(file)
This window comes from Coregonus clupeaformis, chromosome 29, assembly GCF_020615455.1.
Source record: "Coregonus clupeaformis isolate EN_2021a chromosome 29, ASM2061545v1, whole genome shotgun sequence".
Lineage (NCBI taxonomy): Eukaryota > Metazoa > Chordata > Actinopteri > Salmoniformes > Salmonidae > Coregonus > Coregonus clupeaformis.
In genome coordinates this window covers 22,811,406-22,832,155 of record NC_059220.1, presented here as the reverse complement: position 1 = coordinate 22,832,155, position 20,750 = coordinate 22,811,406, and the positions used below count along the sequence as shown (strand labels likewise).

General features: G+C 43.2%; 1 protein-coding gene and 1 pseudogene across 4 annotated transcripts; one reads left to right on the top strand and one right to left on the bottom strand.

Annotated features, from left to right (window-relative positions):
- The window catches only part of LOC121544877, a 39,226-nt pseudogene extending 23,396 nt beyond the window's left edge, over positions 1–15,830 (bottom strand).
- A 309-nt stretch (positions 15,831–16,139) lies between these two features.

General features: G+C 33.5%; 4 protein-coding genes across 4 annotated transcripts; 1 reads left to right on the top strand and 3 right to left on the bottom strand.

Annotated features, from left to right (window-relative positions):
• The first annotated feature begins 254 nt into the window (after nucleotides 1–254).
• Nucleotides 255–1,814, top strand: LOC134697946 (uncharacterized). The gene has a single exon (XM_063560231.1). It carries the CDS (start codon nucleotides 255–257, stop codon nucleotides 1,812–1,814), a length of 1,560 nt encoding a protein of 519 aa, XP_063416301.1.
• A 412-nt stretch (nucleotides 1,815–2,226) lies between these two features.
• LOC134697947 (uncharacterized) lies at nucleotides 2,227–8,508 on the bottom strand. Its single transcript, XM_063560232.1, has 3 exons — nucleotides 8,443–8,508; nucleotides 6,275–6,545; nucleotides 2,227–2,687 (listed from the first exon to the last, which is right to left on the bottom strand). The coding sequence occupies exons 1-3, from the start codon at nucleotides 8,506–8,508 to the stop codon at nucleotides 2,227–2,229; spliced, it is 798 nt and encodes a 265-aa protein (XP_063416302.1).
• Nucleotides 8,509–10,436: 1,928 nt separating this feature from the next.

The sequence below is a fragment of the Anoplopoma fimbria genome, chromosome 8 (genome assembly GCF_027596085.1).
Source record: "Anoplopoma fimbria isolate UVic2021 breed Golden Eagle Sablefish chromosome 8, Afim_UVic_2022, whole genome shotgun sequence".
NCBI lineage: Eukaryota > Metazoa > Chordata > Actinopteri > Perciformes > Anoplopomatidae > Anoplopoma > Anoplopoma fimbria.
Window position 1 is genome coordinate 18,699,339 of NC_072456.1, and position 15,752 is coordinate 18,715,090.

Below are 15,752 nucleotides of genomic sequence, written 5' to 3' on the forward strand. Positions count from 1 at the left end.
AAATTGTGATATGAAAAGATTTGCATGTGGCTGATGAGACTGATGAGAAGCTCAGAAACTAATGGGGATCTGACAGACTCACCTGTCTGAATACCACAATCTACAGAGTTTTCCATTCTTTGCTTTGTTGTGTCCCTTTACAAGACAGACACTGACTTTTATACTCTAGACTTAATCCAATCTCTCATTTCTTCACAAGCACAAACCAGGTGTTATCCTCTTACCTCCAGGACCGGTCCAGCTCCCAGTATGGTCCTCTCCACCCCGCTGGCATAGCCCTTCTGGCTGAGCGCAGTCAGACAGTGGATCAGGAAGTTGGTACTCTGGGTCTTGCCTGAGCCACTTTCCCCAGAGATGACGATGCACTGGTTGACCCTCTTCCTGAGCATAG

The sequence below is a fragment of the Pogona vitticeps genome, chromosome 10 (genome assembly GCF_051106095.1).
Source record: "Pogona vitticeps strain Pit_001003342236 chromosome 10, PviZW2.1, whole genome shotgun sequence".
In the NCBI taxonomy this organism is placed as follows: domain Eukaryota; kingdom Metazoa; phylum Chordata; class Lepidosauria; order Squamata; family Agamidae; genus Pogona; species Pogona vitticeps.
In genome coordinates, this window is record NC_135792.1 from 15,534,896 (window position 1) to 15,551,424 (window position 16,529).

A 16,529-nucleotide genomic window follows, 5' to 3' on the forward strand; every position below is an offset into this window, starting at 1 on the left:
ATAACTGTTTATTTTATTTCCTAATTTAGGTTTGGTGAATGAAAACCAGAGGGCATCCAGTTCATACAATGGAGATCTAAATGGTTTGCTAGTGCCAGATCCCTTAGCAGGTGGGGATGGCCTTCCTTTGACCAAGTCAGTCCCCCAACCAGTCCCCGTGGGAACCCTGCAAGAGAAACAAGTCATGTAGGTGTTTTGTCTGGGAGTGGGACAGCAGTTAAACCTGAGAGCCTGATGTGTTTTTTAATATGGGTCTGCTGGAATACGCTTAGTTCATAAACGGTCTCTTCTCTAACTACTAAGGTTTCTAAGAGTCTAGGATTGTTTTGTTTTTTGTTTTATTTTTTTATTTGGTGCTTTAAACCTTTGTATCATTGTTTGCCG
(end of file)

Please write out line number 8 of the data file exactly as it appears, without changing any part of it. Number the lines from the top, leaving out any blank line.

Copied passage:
- A 309-nt stretch (positions 15,831–16,139) lies between these two features.